You can utilize the SQL Server Profiler tool to gather important information about current server activity. The trace that is captured from this Profiler tool, which contains the database’s actual workload, can be used in a variety of situations. Let’s take a look at how to use Profiler to gather the data used with the Index Tuning Wizard, and how you can use these tools to debug your applications.

When is it used?
The Profiler tool can be useful in all phases in the database development life cycle. For example, during initial development, you can employ it to aid in debugging and or stepping through how and when your application is calling stored procedures and other SQL statements. On a project I’m involved with, we recently used Profiler to identify SQL statements and the order in which the application called them when working with a compiled component that was timing out when it called the database. Using the tool helped us uncover an error in logic, and we were able to correct our application.

Later in the development process, Profiler can aid in identifying application bottlenecks during load/stress testing. You can also use it to monitor regular activity, perform security audits, and identify other hindrances to performance (e.g., poorly designed queries).

In Profiler, you must decide what to log and consider where to store the recorded database activity. You can choose to save your profile trace to either a database table or a file. When you choose to save the captured data to a table, you can also set a maximum number of rows to capture. That way, Profiler can quickly capture vast amounts of data in a heavily utilized system. But because of this, you may want to restrict the total amount of data that Profiler captures in a trace.

Your can choose to save the profile to a trace file. With this option selected, you can have the file information overwritten when it reaches a certain size, which will limit the total size of the captured file. Also, you can choose where you want the processing of the trace to occur. This is much like choosing between having a cursor execute on the client or server in your application level code. In a production system, you probably don’t want to place such a workload on the server, so using client-side processing may be the best choice.

When choosing between these two options, your main focus should be the impact upon database/application performance. As with most types of logging, saving to a file places less of a burden on your system than saving to a database table, so for high-traffic production systems, logging to a trace file may be the better option.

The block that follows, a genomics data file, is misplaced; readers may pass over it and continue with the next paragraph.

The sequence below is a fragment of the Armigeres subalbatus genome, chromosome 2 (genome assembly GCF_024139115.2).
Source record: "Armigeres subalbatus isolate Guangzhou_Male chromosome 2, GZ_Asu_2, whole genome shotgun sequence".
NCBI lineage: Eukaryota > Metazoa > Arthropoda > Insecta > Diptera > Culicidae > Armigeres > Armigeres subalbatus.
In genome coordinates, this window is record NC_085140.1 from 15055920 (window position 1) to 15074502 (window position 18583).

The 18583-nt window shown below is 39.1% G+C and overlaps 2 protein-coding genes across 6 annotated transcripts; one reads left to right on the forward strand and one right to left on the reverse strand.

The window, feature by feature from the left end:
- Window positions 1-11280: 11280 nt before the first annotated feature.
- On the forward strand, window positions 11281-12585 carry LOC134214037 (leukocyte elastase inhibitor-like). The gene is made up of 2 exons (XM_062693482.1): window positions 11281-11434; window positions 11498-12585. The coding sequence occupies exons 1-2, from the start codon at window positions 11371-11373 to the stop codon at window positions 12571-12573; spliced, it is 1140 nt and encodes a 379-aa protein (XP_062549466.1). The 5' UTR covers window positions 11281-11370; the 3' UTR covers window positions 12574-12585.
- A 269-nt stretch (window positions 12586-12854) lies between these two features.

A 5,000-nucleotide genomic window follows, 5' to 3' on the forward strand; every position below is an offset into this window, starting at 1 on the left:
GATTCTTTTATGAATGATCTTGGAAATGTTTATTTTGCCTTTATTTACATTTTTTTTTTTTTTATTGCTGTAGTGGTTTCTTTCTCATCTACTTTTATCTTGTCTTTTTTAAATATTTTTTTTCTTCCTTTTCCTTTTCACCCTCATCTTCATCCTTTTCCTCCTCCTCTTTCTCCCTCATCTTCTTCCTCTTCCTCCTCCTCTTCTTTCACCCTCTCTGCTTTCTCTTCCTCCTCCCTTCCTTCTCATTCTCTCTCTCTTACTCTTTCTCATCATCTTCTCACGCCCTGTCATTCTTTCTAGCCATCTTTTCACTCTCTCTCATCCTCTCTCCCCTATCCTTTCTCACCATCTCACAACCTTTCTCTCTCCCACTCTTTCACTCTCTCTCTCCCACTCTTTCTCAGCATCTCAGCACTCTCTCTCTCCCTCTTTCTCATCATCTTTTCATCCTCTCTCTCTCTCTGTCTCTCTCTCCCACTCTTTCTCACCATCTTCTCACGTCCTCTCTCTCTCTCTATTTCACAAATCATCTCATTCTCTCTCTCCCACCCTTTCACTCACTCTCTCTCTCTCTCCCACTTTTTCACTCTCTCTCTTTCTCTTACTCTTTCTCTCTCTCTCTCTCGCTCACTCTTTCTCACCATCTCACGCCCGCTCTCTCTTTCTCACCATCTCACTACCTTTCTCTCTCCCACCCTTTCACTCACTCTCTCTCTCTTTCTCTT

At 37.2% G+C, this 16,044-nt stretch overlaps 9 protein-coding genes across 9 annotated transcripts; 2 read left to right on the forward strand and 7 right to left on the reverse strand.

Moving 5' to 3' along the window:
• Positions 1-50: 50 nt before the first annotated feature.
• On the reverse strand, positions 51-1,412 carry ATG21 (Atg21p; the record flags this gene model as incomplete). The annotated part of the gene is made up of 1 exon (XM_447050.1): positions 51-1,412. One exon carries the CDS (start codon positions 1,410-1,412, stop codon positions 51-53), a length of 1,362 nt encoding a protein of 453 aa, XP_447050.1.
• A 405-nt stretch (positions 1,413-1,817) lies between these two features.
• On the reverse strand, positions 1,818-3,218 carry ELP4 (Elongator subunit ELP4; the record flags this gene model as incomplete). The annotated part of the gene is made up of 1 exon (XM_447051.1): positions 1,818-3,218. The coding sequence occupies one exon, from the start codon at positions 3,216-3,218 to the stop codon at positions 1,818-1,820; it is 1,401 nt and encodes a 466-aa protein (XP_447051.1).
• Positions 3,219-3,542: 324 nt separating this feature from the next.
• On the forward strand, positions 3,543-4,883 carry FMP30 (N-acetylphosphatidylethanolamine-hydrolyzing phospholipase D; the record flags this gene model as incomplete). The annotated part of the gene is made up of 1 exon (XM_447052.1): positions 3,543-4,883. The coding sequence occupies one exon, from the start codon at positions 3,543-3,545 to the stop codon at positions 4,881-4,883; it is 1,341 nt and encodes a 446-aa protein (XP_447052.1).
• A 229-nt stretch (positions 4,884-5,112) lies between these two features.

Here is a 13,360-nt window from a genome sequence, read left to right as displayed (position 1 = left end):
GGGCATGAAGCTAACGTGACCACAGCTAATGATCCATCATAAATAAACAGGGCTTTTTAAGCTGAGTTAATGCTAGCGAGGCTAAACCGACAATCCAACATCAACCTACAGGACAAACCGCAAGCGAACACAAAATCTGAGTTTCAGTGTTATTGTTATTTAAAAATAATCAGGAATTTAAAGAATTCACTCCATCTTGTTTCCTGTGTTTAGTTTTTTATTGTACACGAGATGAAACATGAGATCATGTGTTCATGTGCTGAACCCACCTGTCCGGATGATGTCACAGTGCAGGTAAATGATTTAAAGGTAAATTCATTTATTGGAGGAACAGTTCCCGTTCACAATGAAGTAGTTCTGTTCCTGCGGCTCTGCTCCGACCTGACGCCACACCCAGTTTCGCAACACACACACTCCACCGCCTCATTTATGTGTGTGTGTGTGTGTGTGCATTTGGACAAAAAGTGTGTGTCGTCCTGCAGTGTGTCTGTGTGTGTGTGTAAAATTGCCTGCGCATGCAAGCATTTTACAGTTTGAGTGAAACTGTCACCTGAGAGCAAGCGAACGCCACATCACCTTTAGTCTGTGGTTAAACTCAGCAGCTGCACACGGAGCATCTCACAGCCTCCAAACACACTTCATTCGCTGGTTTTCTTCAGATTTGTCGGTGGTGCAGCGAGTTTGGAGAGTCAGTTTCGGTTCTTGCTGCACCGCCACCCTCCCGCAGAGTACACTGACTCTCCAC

Profiler in action
You can use Profiler to create and save a trace that is usable by the Index Tuning Wizard. In order to use Profiler to gather data for the wizard, you can select the default template that comes with SQL Server. To do this, choose New | Trace on the File menu. On the General tab (Figure A), select the default template for the wizard. You can see that you have the ability to save the trace to a file or to the database.

Figure A
Profiler’s General tab

On the Events tab (Figure B), there are two event types with which the wizard is concerned: RPC:Completed for stored procedures and SQL:BatchCompleted for other TSQL statements.

Figure B
Profiler’s Events tab

When capturing SQL Server activity using Profiler, you can obtain a great deal of data in a relatively short period of time, depending on your utilization of the server. So you should choose only the items that you require instead of altering the default template. Also, when running Profiler, it is critical to the quality of the Index Tuning Wizard’s recommendations that you ensure that typical application activity occurs during the capture period, unless you’re trying to attack a certain problem, in which case you must make sure that the specific event is taking place.

Once a trace has been saved either to a file or a database table, you can replay the session and step through the activity—setting breakpoints if you wish—much as you do when using a debugger from a developer’s IDE, as shown in Figure C.

Figure C
Replaying a Profiler trace

Again, the captured data can be substantial. To help limit the amount of data captured, you can define filters. It’s common to look for queries that take longer than a certain amount of time when defining your filters (Figure D).

Figure D
Filtering profile data

There are numerous other types of database activities Profiler can record. And there are many options you can select from within Profiler. For more information, I’d recommend consulting MSDN Online or the SQL Server documentation. Profiler can be any DBA’s friend, and I recommend that you investigate its many additional options.